Up in the forest

This week was highlighted by two visits to the Gifford Pinchot National Forest. The first was a bit of a debacle. My hiking friend, Maja, wanted to hike a trail called North Siouxon Creek. We stupidly started out just using her phone to get to the trailhead, even though we both have maps of the forest (which we left home). What happened was that well before we entered the forest, we lost our phone signal, so had no idea where we were going, and we had not thought to enter the destination coordinates into her GPS, which of course knew nothing about the trailhead. We referred to the written instructions on the AllTrails site, which we both had in memory, but they were pathetically bad, only mentioning the first road that took us from the highway toward the mountains. There were references to yellow gates, none of which we saw.

The view from Calamity Peak Road, showing some fall color

Finally, after going a long way up Calamity Peak Road, Maja decided to take my suggestion that we try FR-5701. She maintained that couldn’t be the road, since it wasn’t mentioned in the instructions. But hardly any roads were. After a long time of driving on a very poor paved road where lots of the pavement had buckled, we could see on her GPS that the road was ending. We were just thinking of turning around when we ran into a ranger, who told us the trailhead was at the end of the road. What we didn’t know was that it was the Siouxon Trailhead, which turns out not to be the trail we were heading for. After I reconnoitered later in the week and consulted a map, I saw that we were way off, and that the North Siouxon Creek Trailhead was actually in the Siouxon Creek County Park next to the national forest.

Despite an extra hour of bumbling around in the forest, we had a great time. We got to take a beautiful hike through deep forest and along the creek, even though we cut it short because we wasted so much time getting out there. The scenery on the way there, too, was breathtaking. It was a perfect time to go. There was some fall color and hardly anyone else on the trail.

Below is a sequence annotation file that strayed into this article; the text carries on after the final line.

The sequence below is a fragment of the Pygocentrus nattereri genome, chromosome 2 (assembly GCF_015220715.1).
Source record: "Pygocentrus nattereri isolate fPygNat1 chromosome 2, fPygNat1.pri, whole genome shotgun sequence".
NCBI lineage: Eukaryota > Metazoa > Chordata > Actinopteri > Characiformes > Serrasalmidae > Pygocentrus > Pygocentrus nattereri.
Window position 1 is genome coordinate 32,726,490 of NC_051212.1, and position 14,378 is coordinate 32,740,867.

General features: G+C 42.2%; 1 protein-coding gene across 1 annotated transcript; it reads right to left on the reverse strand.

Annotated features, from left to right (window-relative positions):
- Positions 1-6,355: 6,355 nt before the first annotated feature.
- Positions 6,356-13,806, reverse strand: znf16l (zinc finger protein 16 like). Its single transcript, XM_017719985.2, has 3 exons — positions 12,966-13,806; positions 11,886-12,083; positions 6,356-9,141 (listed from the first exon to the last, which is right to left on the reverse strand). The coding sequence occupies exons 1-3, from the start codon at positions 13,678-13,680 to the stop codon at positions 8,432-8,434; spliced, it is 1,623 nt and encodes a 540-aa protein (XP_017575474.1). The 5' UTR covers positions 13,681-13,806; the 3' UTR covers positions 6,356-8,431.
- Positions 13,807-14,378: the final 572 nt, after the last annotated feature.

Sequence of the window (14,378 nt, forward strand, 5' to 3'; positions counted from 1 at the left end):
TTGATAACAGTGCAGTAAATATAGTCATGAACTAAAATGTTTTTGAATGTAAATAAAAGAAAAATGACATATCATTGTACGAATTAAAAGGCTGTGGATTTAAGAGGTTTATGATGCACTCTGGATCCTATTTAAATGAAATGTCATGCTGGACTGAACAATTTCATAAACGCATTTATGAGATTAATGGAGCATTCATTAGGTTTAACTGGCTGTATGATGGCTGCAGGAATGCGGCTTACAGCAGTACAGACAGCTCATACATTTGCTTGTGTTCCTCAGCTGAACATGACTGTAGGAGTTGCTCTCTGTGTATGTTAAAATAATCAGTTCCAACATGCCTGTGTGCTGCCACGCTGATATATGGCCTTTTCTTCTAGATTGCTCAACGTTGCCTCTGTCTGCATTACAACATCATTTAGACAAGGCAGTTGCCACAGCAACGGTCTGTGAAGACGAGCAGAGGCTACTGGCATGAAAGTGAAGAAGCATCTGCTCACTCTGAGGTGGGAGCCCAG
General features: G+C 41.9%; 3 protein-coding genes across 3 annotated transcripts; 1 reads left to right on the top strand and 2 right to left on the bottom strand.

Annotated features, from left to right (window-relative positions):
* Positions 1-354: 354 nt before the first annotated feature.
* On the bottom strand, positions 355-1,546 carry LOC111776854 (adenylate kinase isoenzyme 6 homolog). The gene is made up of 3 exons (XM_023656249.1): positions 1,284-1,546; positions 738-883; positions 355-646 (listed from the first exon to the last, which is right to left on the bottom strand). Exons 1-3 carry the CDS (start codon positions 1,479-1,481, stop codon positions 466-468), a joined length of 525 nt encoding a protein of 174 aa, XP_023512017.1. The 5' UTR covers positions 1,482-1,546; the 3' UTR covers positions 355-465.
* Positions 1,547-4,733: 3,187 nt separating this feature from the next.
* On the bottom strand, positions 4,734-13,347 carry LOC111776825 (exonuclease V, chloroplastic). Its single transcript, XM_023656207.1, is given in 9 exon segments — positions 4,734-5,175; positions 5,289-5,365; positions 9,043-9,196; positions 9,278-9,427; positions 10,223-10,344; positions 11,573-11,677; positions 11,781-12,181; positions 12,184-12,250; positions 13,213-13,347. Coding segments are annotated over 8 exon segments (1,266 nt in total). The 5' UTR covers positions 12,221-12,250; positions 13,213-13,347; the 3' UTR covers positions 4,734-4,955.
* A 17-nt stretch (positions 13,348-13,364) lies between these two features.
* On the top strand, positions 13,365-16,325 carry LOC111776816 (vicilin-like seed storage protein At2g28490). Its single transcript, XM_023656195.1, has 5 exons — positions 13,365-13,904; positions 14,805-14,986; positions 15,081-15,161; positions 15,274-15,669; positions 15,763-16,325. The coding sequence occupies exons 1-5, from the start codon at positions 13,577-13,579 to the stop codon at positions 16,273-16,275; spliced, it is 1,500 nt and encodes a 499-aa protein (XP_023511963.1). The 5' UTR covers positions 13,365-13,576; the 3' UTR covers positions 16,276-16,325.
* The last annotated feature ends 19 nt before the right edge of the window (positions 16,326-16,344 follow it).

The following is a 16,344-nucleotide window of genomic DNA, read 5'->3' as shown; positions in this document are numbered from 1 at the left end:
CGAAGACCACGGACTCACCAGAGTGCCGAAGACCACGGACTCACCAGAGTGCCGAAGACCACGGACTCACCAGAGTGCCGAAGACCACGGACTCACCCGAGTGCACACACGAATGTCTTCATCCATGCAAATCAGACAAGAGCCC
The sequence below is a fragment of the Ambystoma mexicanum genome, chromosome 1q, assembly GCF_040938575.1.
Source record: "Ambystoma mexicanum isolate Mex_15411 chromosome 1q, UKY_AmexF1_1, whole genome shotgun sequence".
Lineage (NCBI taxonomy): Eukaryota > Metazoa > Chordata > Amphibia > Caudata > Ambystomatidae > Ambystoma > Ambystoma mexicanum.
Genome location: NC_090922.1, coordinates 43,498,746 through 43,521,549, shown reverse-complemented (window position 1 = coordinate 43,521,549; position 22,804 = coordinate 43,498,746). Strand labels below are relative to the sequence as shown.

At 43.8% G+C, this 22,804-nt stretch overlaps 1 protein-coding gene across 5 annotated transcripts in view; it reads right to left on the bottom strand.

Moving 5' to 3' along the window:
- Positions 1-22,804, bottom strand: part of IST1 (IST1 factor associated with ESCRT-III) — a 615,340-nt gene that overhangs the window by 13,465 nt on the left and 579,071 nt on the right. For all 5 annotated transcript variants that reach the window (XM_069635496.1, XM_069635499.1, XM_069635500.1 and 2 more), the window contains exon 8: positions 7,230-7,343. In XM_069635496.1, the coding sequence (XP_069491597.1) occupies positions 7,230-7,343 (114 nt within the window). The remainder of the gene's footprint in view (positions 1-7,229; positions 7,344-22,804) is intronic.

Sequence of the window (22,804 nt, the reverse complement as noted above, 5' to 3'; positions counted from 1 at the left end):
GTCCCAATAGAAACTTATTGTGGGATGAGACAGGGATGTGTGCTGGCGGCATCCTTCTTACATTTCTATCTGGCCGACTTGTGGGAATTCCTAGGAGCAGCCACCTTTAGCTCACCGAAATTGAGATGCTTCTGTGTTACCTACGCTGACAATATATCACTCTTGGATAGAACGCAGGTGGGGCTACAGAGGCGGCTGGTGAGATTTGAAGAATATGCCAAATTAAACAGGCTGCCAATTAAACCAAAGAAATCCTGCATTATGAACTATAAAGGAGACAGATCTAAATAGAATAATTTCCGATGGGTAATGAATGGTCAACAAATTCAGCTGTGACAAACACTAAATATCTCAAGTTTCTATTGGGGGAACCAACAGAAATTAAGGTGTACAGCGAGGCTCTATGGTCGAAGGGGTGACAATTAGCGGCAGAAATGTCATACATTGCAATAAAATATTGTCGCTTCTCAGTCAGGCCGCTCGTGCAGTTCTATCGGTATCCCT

So, that was our Wednesday hike. Very nice. I hope that this Wednesday we have another nice day so that we can go back and try the trail we meant to take. However, forecast so far is for rain that day. When it’s rainy, we stick to trails we know.

On Thursday, I had a busy day, puppy play and errands in the morning, my mammogram in the afternoon (oh joy unbounded), and art class in the evening. I got stuck in traffic on the way to the hospital for my mammogram, and that’s another story. Well, actually, two. The first is about the idiots at the traffic stop. I was going down a two-lane road to the hospital in the middle of the country, and I got to a place where they had flaggers. I was the only car there on both sides to start with, but they had the Stop sign up at both ends while this idiot slowly walked out and placed cones near the dividing line on my side of the road. There was absolutely no reason why they couldn’t have let me go slowly in the other lane, but no. Instead, I had to wait several minutes while this guy walked out and placed all his cones. By that time, there were two cars on the other side of the blocked area, and would you know it? They let them go first, even though I had been stuck there for several minutes before they showed up. Frankly, it made me want to run over their stupid cones and knock them back down, it made me so mad. I was already running late.

The second story has to do with when I got there, because I came into the parking structure from another way than I usually do and mistakenly went down instead of up so sort of got stuck in the basement, where, of course, there were no free parking places. When I finally got going up, I found a place on the second floor. I did not know, however, that the second floor was the pedestrian exit from the garage, so I ended up walking down the stairs to the lower level for no reason. I was heading toward the elevator when I tripped over one of those parking curbs and fell flat on my face. Luckily, I was close enough to a car to use it to stand up, or I would still be down there. I could get to my knees okay but could not stand without support.

I have to say that they took me right in for my mammogram, so one thing that afternoon went right. They are very efficient here, unlike in Texas where I had to wait sometimes for an hour. However, as a result of this adventure, I have a purple knee.

In art class I made some more progress on my landscape. Because of the undercoat we painted, it still doesn’t look like anything. However, my sister’s turtle, which she painted using the same technique, is almost finished and it looks great. I hope I have similar results.

Up on Calamity Peak at the point where the road decided to look more like a cattle track than a road, so we turned around. However, we saw later that if we’d taken a different road, we’d have come back down on the other side. This picture doesn’t really convey the depths of the canyons below us.